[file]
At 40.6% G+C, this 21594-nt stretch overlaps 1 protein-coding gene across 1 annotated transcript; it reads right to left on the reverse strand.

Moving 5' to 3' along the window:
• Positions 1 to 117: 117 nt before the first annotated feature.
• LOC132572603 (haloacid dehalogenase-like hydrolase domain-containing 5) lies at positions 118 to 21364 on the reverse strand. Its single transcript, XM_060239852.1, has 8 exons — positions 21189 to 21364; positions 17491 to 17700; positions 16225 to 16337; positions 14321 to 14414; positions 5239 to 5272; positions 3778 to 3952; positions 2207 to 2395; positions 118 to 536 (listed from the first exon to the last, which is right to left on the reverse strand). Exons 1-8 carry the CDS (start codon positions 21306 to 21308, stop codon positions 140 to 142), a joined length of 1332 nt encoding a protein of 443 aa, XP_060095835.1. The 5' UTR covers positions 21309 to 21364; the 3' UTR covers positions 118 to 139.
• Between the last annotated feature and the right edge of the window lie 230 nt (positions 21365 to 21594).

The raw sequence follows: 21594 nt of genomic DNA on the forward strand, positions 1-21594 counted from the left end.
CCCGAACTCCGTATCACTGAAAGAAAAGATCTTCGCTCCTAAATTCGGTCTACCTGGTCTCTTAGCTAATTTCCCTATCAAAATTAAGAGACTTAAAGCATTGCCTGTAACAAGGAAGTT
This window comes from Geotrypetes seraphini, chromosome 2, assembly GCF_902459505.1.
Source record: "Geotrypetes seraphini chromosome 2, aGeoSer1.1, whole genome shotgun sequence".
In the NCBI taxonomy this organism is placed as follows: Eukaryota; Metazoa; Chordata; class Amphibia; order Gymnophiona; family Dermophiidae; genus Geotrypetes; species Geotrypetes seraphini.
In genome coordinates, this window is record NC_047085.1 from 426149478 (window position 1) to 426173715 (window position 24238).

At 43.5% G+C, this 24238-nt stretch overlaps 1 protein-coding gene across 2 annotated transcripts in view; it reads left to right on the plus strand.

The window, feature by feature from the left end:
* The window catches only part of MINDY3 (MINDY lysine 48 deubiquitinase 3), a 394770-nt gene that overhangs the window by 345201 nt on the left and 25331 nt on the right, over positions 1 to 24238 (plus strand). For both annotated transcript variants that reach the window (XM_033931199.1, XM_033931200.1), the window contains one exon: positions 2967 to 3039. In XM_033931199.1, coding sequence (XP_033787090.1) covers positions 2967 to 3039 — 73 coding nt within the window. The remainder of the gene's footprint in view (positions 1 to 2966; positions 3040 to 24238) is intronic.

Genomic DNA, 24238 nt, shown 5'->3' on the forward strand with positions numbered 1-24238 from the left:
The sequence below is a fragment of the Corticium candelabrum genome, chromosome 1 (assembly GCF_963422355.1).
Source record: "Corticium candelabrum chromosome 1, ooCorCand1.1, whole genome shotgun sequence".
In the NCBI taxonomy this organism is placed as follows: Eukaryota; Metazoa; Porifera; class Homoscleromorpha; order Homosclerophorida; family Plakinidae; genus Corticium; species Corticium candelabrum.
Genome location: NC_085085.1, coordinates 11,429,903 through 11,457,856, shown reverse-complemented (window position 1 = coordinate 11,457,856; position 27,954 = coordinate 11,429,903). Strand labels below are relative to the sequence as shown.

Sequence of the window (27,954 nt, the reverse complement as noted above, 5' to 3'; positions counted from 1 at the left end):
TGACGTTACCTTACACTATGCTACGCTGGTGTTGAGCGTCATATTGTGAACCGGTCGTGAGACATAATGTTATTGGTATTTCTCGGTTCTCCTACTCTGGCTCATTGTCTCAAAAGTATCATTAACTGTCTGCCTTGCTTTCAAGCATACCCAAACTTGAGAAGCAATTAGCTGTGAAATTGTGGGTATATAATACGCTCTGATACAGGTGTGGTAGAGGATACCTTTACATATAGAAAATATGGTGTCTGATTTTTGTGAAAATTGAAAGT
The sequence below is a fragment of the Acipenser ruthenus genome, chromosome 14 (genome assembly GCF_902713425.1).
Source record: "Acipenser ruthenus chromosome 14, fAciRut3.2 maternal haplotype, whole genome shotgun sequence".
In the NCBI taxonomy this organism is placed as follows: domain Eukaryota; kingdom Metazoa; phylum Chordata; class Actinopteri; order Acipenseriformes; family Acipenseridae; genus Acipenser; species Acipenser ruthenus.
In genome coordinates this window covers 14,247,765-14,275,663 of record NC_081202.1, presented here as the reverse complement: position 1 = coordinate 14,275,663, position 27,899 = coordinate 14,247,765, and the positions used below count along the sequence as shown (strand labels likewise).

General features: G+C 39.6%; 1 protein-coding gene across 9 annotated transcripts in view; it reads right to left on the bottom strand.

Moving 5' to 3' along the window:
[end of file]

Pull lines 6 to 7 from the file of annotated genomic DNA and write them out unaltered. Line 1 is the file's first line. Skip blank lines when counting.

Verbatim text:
The raw sequence follows: 21594 nt of genomic DNA on the forward strand, positions 1-21594 counted from the left end.
CCCGAACTCCGTATCACTGAAAGAAAAGATCTTCGCTCCTAAATTCGGTCTACCTGGTCTCTTAGCTAATTTCCCTATCAAAATTAAGAGACTTAAAGCATTGCCTGTAACAAGGAAGTT